Sara Diamond

Geography and the Environment
Affiliated Graduate Students

Sara is a doctoral candidate in the Department of Geography and the Environment at the University of Texas at Austin. Her dissertation research examines natural resource use, governance, and gendered impacts of environmental policies in multi-use conservation areas in the Peruvian Amazon. She is broadly interested topics related to gender and natural resource use, natural resource governance, environmental policy, and environmental justice.

Sara has worked as a consultant for a variety of public and private conservation and policy institutions, most recently for the Wildlife Conservation Society—Peru, to examine natural resource use and livelihood needs at household and community levels in the Tamshiyacu Tahuayo Communal Reserve Area in northeastern Peru.  She has also worked with the Center for Biological Diversity, Amazon Watch, The Green Science Policy Institute, Women’s Earth Alliance, the Amazon Conservation Association (Peru), and the Instituto de Pesquisa Ambiental de Amazônia (Brazil), among others. Her publications in both English and Spanish have focused on the complexities of social-ecological relationships in the context of development initiatives such as mining and dam building.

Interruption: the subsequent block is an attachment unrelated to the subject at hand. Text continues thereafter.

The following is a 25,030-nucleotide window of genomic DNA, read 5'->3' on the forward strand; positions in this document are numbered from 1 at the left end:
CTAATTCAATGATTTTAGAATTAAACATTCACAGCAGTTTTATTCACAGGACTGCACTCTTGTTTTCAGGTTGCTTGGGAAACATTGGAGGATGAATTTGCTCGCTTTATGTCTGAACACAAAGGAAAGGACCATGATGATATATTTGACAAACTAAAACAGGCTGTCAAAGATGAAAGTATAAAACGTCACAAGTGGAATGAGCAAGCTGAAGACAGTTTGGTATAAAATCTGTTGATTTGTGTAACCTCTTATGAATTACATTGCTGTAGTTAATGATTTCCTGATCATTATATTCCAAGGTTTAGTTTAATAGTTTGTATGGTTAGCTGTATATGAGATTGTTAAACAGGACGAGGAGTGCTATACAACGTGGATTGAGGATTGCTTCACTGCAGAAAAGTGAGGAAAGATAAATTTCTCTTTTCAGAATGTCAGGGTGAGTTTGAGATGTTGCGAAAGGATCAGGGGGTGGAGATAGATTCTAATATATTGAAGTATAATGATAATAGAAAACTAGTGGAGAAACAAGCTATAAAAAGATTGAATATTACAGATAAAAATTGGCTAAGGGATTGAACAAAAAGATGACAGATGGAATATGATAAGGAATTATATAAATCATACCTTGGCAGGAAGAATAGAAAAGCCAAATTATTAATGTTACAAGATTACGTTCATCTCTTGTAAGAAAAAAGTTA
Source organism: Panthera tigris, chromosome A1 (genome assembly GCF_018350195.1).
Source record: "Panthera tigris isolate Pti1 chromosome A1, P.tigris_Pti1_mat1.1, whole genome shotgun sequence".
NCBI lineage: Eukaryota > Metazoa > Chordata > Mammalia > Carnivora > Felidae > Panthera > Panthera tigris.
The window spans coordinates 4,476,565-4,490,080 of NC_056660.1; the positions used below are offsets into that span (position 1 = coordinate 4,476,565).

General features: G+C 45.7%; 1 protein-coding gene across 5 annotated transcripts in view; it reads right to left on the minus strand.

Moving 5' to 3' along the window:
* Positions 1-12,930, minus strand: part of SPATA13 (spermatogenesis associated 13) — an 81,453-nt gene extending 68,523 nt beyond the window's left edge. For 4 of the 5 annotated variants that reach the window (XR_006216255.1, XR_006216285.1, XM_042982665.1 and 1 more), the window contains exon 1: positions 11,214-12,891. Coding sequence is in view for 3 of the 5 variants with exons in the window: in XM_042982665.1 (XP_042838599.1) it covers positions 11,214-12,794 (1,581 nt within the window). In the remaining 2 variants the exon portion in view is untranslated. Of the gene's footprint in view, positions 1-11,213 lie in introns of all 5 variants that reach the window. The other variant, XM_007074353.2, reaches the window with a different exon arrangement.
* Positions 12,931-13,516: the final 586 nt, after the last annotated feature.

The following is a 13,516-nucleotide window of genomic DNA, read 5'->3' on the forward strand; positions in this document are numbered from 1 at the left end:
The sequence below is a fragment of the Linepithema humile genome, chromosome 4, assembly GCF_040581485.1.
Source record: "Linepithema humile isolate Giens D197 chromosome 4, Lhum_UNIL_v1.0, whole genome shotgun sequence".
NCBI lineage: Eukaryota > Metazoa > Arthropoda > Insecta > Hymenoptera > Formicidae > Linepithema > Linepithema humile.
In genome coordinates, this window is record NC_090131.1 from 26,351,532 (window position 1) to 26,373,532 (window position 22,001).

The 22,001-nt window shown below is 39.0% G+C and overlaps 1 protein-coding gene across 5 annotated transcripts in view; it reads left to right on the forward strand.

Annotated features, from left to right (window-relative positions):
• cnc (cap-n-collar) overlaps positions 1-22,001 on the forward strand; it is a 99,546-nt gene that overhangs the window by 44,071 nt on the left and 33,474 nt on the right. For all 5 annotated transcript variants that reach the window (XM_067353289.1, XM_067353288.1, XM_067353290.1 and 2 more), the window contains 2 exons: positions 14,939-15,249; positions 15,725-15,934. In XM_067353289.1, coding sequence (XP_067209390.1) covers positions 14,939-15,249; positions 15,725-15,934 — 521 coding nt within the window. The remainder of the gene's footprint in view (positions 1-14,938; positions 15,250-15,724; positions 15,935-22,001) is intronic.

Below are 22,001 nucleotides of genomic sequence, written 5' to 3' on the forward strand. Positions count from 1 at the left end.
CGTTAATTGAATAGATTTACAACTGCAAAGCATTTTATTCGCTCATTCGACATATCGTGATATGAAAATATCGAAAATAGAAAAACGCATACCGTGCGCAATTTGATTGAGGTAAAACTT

While at the University of Texas, Sara has been the recipient of a 9-month FLAS fellowship, a Tinker Summer Field Research Grant, the Donald D. Brand Pre-Dissertation Fellowship, among others, and she has twice won the Office of Graduate Studies Professional Development Award. Before joining the Geography Department, Sara earned her B.S. in Environmental Science at Antioch College, and a M.S in Entomology at the University of California at Davis.